When it comes to secret donors spending money to influence elections in the wake of 2010's Citizens United Supreme Court decision, there is perhaps no group more aggressive than the U.S. Chamber of Commerce.
The Supreme Court's 2010 Citizens United ruling allowed super-PACs and dark money groups to spend freely on political elections provided they did not coordinate with candidates. Both advocate for or against candidates and ballot measures through huge spending on advertisements and other media.
But there are several fundamental differences between the two. Among them, while super-PACs have to publicly disclose the sources of funds, dark money groups like LLCs and political non-profits do not. That has created problems of transparency and accountability and given wealthier individuals increasing influence over elections.
In the aftermath of Citizens United, the conservative-leaning U.S. Chamber of Commerce has spent aggressively in campaigns by keeping its donors secret. The Chamber first attempted to sway voters in the 2012 election cycle through sponsored ads. These are listed as independent expenditures.
With just over two months before the presidential election, the group seems to have backed off in 2016. Still, the $18.65 million it has spent is more than any other group. The Chamber of Commerce has also spent $52.32 million on lobbying, more than any other group. Since 1998, it has spent close to $1.3 billion in lobbying for large corporations and smaller businesses.
Chamber critics say that it represents the narrow interests of a few industries. Journalist Alyssa Katz writes in her book "The Influence Machine: The U.S. Chamber of Commerce and the Corporate Capture of American Life that the group mostly represents the interests of a small number of "legacy industries" like fossil fuels, firearms, oil, banking and tobacco. Katz is a member of the New York Daily News editorial board.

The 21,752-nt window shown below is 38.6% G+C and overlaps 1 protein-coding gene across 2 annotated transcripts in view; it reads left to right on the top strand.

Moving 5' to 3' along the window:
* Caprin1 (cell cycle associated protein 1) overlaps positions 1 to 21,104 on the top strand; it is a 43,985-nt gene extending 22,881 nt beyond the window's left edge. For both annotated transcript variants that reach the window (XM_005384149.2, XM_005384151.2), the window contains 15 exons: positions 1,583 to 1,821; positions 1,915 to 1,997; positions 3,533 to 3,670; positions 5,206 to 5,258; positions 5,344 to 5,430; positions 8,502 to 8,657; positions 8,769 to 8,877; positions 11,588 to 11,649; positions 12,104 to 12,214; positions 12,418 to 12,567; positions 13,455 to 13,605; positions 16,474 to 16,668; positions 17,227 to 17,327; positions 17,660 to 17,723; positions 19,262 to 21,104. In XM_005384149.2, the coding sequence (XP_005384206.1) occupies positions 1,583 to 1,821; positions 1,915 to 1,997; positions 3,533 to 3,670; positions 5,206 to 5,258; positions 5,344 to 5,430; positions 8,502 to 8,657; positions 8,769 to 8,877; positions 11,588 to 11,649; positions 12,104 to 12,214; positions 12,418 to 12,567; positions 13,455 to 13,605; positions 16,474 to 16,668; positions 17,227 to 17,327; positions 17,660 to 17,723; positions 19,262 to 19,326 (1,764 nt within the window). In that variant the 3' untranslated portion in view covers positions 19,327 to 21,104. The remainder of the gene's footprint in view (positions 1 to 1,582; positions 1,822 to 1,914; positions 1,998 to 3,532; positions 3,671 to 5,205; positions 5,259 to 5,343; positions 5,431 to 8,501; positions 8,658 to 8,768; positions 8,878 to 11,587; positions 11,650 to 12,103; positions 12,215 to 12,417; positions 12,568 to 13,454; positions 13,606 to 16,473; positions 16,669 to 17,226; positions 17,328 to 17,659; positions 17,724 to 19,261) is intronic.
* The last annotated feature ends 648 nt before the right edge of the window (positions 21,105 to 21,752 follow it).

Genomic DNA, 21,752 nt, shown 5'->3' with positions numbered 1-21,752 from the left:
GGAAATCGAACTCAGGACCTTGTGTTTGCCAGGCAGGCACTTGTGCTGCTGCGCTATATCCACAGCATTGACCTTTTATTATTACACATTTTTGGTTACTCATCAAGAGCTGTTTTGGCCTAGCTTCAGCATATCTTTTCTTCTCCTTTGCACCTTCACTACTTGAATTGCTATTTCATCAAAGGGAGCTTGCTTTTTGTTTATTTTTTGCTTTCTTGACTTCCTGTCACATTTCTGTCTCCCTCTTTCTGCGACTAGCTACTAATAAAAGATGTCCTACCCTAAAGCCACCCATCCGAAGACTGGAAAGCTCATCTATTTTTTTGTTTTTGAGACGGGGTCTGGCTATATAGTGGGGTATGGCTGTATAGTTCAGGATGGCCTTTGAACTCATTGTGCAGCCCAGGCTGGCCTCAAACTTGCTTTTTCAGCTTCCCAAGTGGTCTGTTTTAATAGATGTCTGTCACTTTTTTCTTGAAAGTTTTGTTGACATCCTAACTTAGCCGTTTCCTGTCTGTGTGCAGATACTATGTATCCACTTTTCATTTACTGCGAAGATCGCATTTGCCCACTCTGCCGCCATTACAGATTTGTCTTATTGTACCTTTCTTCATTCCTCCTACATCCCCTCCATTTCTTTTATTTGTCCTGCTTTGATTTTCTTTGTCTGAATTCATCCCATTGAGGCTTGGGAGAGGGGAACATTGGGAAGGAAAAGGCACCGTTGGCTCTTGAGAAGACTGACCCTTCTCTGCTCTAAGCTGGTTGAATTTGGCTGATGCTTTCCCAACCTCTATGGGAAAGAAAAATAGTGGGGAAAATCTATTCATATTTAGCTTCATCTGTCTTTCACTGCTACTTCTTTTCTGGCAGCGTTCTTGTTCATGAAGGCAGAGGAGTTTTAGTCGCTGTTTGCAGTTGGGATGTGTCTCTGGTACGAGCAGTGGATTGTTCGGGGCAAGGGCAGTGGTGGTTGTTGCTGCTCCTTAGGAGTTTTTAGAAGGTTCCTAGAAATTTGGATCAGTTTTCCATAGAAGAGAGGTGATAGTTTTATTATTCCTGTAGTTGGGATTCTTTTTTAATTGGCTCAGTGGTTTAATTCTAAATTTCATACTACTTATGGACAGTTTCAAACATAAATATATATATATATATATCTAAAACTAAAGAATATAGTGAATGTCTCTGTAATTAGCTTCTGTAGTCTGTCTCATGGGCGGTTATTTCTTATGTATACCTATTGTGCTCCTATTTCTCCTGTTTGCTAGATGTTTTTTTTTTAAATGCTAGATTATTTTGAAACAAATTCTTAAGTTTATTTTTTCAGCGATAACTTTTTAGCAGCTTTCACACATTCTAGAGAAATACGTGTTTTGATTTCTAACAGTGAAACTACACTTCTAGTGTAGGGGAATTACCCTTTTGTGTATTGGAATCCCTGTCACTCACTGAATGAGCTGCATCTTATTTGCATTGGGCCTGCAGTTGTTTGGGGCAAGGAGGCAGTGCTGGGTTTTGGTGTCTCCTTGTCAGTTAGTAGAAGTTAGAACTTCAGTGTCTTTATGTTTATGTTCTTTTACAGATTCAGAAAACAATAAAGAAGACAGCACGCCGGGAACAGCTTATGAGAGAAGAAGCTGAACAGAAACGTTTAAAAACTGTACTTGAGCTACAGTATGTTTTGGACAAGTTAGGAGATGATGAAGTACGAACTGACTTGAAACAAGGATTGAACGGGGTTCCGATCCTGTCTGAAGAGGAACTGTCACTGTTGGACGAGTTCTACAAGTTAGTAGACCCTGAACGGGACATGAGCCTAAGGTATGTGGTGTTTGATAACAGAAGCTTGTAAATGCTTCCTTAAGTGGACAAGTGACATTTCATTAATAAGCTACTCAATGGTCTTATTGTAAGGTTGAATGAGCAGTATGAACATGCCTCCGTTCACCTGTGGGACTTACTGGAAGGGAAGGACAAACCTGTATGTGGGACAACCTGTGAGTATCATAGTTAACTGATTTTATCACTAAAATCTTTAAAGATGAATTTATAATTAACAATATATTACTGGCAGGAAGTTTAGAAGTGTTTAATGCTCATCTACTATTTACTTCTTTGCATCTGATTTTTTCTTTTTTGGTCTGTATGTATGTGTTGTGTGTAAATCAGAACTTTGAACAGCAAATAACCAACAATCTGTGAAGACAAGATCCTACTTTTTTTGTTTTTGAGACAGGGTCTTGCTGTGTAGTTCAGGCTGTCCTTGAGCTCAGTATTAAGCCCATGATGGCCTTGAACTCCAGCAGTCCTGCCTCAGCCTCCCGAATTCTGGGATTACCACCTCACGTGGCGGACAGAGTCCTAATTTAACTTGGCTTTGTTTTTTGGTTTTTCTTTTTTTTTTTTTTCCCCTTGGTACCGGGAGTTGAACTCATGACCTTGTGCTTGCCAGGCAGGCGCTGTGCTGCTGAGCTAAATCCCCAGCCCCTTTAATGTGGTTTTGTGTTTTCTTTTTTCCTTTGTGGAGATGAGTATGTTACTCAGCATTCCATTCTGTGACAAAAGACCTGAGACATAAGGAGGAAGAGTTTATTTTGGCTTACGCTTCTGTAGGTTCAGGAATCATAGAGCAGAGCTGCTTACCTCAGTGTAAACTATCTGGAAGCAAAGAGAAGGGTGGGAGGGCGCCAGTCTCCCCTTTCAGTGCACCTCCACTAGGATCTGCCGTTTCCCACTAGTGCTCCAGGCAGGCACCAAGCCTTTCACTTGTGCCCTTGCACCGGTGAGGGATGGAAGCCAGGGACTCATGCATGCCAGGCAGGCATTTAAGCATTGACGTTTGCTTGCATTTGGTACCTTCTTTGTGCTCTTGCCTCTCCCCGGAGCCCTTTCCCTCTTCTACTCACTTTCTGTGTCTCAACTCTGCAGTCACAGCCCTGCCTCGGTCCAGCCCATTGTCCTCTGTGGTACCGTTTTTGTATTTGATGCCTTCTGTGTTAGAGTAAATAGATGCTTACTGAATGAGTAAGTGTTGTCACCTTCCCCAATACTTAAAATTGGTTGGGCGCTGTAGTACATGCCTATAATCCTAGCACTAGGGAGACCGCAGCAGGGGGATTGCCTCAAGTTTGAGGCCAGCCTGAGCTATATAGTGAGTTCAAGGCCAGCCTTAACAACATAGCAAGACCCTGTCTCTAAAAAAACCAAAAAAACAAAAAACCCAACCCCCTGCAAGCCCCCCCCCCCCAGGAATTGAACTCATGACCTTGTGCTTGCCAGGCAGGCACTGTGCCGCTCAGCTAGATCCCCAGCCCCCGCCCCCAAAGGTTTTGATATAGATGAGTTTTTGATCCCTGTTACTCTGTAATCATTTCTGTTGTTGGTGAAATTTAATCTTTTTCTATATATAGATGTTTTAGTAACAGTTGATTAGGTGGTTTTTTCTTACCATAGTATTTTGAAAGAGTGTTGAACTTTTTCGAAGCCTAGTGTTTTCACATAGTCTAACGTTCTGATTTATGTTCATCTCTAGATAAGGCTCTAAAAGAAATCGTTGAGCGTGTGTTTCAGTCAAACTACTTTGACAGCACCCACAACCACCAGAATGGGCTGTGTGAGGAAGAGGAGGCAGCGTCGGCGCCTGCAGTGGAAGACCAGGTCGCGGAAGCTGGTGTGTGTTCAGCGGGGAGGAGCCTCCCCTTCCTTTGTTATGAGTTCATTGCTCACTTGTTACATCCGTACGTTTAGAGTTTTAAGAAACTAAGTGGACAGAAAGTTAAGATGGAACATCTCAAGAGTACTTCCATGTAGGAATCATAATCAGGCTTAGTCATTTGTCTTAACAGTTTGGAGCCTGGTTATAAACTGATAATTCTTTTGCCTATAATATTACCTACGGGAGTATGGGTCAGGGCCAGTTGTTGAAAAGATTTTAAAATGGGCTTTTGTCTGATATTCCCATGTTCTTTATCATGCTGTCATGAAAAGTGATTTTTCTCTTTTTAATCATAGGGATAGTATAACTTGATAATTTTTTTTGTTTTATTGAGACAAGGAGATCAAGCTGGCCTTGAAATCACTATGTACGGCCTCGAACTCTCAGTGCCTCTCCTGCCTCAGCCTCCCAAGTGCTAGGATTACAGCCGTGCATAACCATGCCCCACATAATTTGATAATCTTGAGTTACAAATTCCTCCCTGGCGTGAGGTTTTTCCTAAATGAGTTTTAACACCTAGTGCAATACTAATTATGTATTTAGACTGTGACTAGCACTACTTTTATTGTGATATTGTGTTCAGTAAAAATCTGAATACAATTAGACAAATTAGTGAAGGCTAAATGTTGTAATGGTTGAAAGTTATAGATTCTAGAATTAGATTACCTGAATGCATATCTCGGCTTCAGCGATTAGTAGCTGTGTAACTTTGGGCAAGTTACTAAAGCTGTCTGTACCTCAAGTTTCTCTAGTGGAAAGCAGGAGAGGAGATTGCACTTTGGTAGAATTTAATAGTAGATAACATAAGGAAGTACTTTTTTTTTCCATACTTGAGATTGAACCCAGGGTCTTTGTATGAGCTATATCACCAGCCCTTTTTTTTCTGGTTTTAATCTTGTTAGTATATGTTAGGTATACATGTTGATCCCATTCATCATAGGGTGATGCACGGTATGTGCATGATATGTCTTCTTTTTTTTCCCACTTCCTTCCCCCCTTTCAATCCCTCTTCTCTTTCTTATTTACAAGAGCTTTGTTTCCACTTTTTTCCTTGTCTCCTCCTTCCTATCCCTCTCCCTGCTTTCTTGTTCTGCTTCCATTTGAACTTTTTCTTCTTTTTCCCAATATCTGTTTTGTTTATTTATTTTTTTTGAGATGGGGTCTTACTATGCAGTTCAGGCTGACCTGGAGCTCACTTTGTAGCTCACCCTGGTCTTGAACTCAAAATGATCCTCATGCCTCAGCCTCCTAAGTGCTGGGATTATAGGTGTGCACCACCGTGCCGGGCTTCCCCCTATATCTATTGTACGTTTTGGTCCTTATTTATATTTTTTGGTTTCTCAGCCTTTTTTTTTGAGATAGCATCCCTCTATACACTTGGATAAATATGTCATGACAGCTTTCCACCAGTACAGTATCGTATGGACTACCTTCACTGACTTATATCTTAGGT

The Chamber is a trade association under 501 (c)(6), which allows it to remain tax exempt. As long as the association does not have politics as its primary purpose, it can continue to spend freely on elections.
A bulk of the total money raised by the Chamber has either gone to support of Republicans or oppose Democrats. In 2016, the Chamber raised $9.89 million against Democrats and $9.82 million for Republicans, according to the Center for Responsive Politics. Only a small amount ($199,861) was raised against the Republicans, and no money was used to support Democrats.
Compared to Republicans, Democrats are more vocal about addressing the issue outside spending groups and their anonymous donors. The Democratic Party Platform includes campaign finance reforms, such as overturning cases like Citizens United and Buckley v. Valeo. Both cases helped lead to the formation of dark money groups. The platform clearly outlines the problems of unaccountability and secrecy of anonymous sources of funds and promises to eliminate Super-PACs and outside spending abuses.
The 1976 Supreme Court decision Buckley v. Valep eliminated provisions to the Federal Election Campaign Act. The decision eliminated restrictions on spending by campaigns and citizens.
Republicans have favored the Citizens United decision and oppose restrictions on spending by outside groups. This is despite Republican presidential nominee Donald Trump saying in a conference last year that he "loves the idea of campaign finance reform".
This article is commentary by an independent contributor. At the time of publication, the author held no positions in the stocks mentioned.